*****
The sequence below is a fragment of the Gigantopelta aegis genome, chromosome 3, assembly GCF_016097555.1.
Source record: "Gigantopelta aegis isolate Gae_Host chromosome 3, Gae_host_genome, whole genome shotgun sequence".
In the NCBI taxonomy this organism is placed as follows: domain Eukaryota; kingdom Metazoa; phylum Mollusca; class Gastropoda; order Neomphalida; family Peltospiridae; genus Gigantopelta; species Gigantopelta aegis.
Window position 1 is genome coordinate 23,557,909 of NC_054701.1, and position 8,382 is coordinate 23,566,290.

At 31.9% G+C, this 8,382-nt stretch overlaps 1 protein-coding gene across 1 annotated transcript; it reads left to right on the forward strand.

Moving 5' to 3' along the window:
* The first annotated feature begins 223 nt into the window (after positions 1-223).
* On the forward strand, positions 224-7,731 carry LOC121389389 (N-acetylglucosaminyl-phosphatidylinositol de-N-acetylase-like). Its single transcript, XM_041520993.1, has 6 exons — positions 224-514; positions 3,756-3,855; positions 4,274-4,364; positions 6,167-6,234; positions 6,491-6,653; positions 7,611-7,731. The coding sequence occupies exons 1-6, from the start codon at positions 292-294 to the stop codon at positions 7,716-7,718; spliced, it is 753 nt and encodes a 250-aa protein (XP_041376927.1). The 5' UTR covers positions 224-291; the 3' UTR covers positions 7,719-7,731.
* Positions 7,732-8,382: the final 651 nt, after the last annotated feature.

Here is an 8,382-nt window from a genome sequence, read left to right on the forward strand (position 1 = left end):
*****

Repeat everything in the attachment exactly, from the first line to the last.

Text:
The sequence below is a fragment of the Gigantopelta aegis genome, chromosome 3, assembly GCF_016097555.1.
Source record: "Gigantopelta aegis isolate Gae_Host chromosome 3, Gae_host_genome, whole genome shotgun sequence".
In the NCBI taxonomy this organism is placed as follows: domain Eukaryota; kingdom Metazoa; phylum Mollusca; class Gastropoda; order Neomphalida; family Peltospiridae; genus Gigantopelta; species Gigantopelta aegis.
Window position 1 is genome coordinate 23,557,909 of NC_054701.1, and position 8,382 is coordinate 23,566,290.

At 31.9% G+C, this 8,382-nt stretch overlaps 1 protein-coding gene across 1 annotated transcript; it reads left to right on the forward strand.

Moving 5' to 3' along the window:
* The first annotated feature begins 223 nt into the window (after positions 1-223).
* On the forward strand, positions 224-7,731 carry LOC121389389 (N-acetylglucosaminyl-phosphatidylinositol de-N-acetylase-like). Its single transcript, XM_041520993.1, has 6 exons — positions 224-514; positions 3,756-3,855; positions 4,274-4,364; positions 6,167-6,234; positions 6,491-6,653; positions 7,611-7,731. The coding sequence occupies exons 1-6, from the start codon at positions 292-294 to the stop codon at positions 7,716-7,718; spliced, it is 753 nt and encodes a 250-aa protein (XP_041376927.1). The 5' UTR covers positions 224-291; the 3' UTR covers positions 7,719-7,731.
* Positions 7,732-8,382: the final 651 nt, after the last annotated feature.

Here is an 8,382-nt window from a genome sequence, read left to right on the forward strand (position 1 = left end):